Target, which announced its P-fresh format early in the year, has been reconfiguring its smaller stores to include an open-market grocery layout, stocked with a selection of fresh produce, fresh meat and baked goods. It offers 90% of the categories found in a SuperTarget, albeit with much less selection.
"Perishables has been the one area where Target has struggled most," Jon Hauptman, a partner with Willard Bishop, a retail consultant in Barrington, Ill., tells Marketing Daily, "so it will be very interesting to see how they do. The success of their food offering will be based on how well they adjust their perishables."
The remodels include other changes too, among them softer lighting and curved fixtures in the beauty department, with interactive screens to help guests make personalized selections. Aisles have been widened in the home department, and electronics have also gotten an interactivity update, allowing guests to try more games.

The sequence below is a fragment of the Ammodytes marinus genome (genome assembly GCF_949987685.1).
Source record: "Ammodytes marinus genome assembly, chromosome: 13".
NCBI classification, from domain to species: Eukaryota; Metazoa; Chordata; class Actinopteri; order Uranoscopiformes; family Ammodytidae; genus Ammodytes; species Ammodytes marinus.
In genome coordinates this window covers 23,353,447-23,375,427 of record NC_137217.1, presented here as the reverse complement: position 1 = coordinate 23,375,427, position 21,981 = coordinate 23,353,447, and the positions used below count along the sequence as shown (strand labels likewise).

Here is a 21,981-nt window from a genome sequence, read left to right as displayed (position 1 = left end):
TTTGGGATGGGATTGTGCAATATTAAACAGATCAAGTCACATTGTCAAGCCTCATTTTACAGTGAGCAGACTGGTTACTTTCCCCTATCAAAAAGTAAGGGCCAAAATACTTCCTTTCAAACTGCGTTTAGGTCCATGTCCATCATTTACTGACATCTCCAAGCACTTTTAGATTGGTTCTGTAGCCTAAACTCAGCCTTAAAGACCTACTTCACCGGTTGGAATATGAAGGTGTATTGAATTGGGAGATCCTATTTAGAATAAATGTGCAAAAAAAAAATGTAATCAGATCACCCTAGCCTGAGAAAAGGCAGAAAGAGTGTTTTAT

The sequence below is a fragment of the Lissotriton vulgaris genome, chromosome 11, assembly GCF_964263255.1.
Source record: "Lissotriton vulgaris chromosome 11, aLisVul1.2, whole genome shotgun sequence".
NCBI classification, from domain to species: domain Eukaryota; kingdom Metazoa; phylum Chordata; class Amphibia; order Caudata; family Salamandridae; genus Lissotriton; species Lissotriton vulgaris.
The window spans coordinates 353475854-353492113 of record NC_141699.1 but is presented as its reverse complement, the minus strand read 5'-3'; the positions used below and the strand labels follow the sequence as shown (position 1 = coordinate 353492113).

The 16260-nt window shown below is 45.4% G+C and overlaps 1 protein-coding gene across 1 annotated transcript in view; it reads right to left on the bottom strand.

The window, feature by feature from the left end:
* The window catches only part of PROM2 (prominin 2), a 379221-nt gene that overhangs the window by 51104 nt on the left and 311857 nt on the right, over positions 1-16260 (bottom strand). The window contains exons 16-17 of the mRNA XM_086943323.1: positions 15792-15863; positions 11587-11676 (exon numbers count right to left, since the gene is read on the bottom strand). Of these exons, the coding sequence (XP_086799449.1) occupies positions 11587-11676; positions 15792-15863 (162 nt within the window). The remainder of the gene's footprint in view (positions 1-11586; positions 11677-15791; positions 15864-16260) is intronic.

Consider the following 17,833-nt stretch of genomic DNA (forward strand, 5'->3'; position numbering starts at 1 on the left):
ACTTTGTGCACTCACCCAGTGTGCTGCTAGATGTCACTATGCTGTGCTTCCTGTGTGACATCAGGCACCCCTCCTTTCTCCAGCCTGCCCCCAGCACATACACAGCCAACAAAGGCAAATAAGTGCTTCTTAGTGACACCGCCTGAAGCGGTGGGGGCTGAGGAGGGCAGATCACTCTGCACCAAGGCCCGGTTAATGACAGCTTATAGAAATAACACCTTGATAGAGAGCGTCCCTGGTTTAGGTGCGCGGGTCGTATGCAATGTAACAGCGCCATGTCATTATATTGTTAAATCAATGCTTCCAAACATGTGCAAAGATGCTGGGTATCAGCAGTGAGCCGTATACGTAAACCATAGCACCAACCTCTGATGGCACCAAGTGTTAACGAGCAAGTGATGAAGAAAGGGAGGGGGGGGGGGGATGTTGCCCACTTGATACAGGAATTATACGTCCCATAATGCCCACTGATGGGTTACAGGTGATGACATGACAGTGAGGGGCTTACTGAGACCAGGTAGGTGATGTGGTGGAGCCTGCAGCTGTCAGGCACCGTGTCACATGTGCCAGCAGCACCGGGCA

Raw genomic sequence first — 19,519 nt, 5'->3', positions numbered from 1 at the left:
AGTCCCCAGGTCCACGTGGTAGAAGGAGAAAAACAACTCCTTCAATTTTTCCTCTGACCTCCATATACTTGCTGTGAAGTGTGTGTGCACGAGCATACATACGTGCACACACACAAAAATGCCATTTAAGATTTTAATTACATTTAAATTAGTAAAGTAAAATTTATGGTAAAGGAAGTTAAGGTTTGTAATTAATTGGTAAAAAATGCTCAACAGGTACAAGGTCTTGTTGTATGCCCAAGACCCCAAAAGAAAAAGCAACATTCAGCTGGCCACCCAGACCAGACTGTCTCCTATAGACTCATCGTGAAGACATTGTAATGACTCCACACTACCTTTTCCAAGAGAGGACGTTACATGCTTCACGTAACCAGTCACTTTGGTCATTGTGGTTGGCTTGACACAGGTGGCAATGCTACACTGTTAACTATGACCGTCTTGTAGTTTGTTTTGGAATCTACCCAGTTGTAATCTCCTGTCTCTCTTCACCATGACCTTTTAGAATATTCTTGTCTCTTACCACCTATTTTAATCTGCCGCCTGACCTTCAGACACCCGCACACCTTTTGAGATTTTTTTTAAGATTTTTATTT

Last week, Walmart said it would open 30 to 40 smaller stores in fiscal 2012, as well as 155 to 165 large stores, and it continues to experiment with its merchandise mix in existing small stores. "Walmart is putting a lot of very creative thinking into what they are going to do with smaller stores," he says. "We're really just seeing the beginning of the development of these smaller formats. It's one of the new foundation stones for growth among mass merchandisers."
While the trend toward smaller -- and more varied -- stores started before the recession, it has taken on new meaning as marketers struggle to process the many ways that shoppers have changed when it comes to buying groceries. "These new formats are a recognition of two things," he says.
"First, consumers are willing to purchase groceries outside the supermarket, if provided an appealing offering of packaged goods and perishable items -- we see them increasingly willing to buy food in mass merchandisers and dollar stores, too. And second, smaller stores give mass merchandisers a way to get shoppers in the store more often than they have in the past, without having to build a full-size supercenter."